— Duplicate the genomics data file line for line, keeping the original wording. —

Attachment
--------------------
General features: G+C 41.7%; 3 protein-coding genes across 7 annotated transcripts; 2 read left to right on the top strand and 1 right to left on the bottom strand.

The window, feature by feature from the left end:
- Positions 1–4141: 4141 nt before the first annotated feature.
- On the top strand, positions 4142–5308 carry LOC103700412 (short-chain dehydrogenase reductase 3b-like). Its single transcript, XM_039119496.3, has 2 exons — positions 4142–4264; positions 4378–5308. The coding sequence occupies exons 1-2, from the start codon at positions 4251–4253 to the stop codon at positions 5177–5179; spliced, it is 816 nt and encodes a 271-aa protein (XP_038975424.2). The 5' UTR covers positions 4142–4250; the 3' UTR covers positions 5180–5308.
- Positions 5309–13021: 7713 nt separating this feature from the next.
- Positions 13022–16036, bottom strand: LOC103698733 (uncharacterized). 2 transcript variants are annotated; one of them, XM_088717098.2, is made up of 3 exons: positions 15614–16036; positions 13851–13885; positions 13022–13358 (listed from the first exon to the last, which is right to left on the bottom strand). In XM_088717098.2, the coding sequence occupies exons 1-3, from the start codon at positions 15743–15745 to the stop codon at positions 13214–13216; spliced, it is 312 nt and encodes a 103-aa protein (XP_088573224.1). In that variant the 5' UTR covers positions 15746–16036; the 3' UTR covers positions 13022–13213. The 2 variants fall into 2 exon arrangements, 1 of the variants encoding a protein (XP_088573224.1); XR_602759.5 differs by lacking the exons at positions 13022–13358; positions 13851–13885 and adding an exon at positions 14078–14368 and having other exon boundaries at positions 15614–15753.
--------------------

General features: G+C 41.7%; 3 protein-coding genes across 7 annotated transcripts; 2 read left to right on the top strand and 1 right to left on the bottom strand.

The window, feature by feature from the left end:
- Positions 1–4141: 4141 nt before the first annotated feature.
- On the top strand, positions 4142–5308 carry LOC103700412 (short-chain dehydrogenase reductase 3b-like). Its single transcript, XM_039119496.3, has 2 exons — positions 4142–4264; positions 4378–5308. The coding sequence occupies exons 1-2, from the start codon at positions 4251–4253 to the stop codon at positions 5177–5179; spliced, it is 816 nt and encodes a 271-aa protein (XP_038975424.2). The 5' UTR covers positions 4142–4250; the 3' UTR covers positions 5180–5308.
- Positions 5309–13021: 7713 nt separating this feature from the next.
- Positions 13022–16036, bottom strand: LOC103698733 (uncharacterized). 2 transcript variants are annotated; one of them, XM_088717098.2, is made up of 3 exons: positions 15614–16036; positions 13851–13885; positions 13022–13358 (listed from the first exon to the last, which is right to left on the bottom strand). In XM_088717098.2, the coding sequence occupies exons 1-3, from the start codon at positions 15743–15745 to the stop codon at positions 13214–13216; spliced, it is 312 nt and encodes a 103-aa protein (XP_088573224.1). In that variant the 5' UTR covers positions 15746–16036; the 3' UTR covers positions 13022–13213. The 2 variants fall into 2 exon arrangements, 1 of the variants encoding a protein (XP_088573224.1); XR_602759.5 differs by lacking the exons at positions 13022–13358; positions 13851–13885 and adding an exon at positions 14078–14368 and having other exon boundaries at positions 15614–15753.